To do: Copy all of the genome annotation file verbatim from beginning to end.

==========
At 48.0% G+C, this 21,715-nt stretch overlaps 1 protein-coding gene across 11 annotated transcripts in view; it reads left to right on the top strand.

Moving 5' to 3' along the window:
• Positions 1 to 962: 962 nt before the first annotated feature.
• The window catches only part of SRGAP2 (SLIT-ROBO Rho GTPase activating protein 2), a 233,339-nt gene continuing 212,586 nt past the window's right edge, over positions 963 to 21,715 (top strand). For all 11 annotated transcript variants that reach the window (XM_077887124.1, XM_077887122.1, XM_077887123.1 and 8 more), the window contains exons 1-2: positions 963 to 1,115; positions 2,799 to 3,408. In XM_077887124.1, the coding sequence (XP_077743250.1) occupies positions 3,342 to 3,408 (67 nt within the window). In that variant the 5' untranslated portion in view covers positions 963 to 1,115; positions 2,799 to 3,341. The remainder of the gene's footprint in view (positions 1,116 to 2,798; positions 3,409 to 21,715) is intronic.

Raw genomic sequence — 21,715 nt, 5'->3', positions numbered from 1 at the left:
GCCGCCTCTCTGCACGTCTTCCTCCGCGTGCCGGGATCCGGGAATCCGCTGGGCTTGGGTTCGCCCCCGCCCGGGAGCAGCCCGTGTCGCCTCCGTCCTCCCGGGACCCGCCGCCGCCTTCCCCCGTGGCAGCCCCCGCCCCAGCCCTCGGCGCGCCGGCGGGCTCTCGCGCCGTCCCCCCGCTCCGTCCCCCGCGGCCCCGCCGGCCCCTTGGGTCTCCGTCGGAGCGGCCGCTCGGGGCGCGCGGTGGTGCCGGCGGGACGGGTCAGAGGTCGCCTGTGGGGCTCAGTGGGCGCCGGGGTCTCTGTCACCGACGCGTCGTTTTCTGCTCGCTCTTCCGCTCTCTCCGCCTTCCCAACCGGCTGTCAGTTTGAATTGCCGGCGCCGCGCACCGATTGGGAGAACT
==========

At 48.0% G+C, this 21,715-nt stretch overlaps 1 protein-coding gene across 11 annotated transcripts in view; it reads left to right on the top strand.

Moving 5' to 3' along the window:
• Positions 1 to 962: 962 nt before the first annotated feature.
• The window catches only part of SRGAP2 (SLIT-ROBO Rho GTPase activating protein 2), a 233,339-nt gene continuing 212,586 nt past the window's right edge, over positions 963 to 21,715 (top strand). For all 11 annotated transcript variants that reach the window (XM_077887124.1, XM_077887122.1, XM_077887123.1 and 8 more), the window contains exons 1-2: positions 963 to 1,115; positions 2,799 to 3,408. In XM_077887124.1, the coding sequence (XP_077743250.1) occupies positions 3,342 to 3,408 (67 nt within the window). In that variant the 5' untranslated portion in view covers positions 963 to 1,115; positions 2,799 to 3,341. The remainder of the gene's footprint in view (positions 1,116 to 2,798; positions 3,409 to 21,715) is intronic.

Raw genomic sequence — 21,715 nt, 5'->3', positions numbered from 1 at the left:
GCCGCCTCTCTGCACGTCTTCCTCCGCGTGCCGGGATCCGGGAATCCGCTGGGCTTGGGTTCGCCCCCGCCCGGGAGCAGCCCGTGTCGCCTCCGTCCTCCCGGGACCCGCCGCCGCCTTCCCCCGTGGCAGCCCCCGCCCCAGCCCTCGGCGCGCCGGCGGGCTCTCGCGCCGTCCCCCCGCTCCGTCCCCCGCGGCCCCGCCGGCCCCTTGGGTCTCCGTCGGAGCGGCCGCTCGGGGCGCGCGGTGGTGCCGGCGGGACGGGTCAGAGGTCGCCTGTGGGGCTCAGTGGGCGCCGGGGTCTCTGTCACCGACGCGTCGTTTTCTGCTCGCTCTTCCGCTCTCTCCGCCTTCCCAACCGGCTGTCAGTTTGAATTGCCGGCGCCGCGCACCGATTGGGAGAACT